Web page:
I’m a plagiarist – I always look back at other movies, and I steal, but I steal well, and I reinvent.” – Tony Scott.

Tony Scott is the director of the some of the most enjoyable and iconic Hollywood films of the last thirty years; his tragic death over three years ago still leaves a hole in cinema that his inimitable, gutsy style and winning charisma used to occupy. Although he was the younger brother of the much more critically acclaimed Ridley Scott, he wasn’t ever particularly overshadowed by him – essentially because their style of filmmaking was do disparate. Ridley is the classical, whereas Tony was the rock ‘n’ roll.

After graduating to feature filmmaking from the world of commercials, Scott was often accused of allowing style to take precedence over substance in his films. That may be true, but he still knew how to keep an audience thoroughly entertained via his distinguishable visual style, retina-scorching action and he also had a very good eye for decent scripts. Sure, he did make some howlers – Days of Thunder (1990), The Fan (1996), Domino (2005) – and although some of his later works were marred by being too over-directed, his legacy is still solid.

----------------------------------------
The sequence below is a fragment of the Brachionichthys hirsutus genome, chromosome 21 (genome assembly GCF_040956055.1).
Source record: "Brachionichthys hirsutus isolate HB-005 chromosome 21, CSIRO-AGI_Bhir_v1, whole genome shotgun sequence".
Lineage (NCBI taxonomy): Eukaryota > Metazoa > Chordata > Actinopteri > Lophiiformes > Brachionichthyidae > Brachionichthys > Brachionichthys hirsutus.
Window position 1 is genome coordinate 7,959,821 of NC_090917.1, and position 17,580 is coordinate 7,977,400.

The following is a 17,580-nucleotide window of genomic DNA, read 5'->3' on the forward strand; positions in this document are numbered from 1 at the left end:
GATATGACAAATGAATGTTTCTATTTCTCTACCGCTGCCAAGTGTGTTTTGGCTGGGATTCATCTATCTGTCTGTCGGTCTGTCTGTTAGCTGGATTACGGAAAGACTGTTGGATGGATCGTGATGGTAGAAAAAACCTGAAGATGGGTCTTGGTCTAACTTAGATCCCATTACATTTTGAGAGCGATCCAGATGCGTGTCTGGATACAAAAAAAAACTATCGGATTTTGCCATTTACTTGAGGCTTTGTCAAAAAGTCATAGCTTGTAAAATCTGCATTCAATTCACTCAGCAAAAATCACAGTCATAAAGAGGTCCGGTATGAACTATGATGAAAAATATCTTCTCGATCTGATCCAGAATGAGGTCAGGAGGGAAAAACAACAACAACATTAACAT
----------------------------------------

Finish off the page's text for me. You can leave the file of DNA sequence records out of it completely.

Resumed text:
Here is the top ten Tony Scott films:

10. REVENGE (1990)


I’ll kick off with this daft but oddly enjoyable thriller. Revenge was largely overshadowed on its release by both Kevin Costner’s success with Dances with Wolves (1990) and Scott’s second collaboration with Tom Cruise, Days of Thunder (aka Top Gun in a stock car) that were both released during the same year. Costner plays a retired Navy pilot who visits old friend Anthony Quinn in Mexico, only to incur the latter’s wrath when he sneaks away with his wife, Madeleine Stowe. Revenge is essentially a piece of lavishly directed exploitation trash (not necessarily a bad thing). The plot is a convention of clichés, Costner practically sleepwalks through the film and, under scrutiny, the final act goes completely off the rails by skimming over way too many important developments and having one too many convenience occur. But, generally, Revenge is still a lot more fun, a lot more ridiculous, and, dare I say it, a lot more original than Days of Thunder.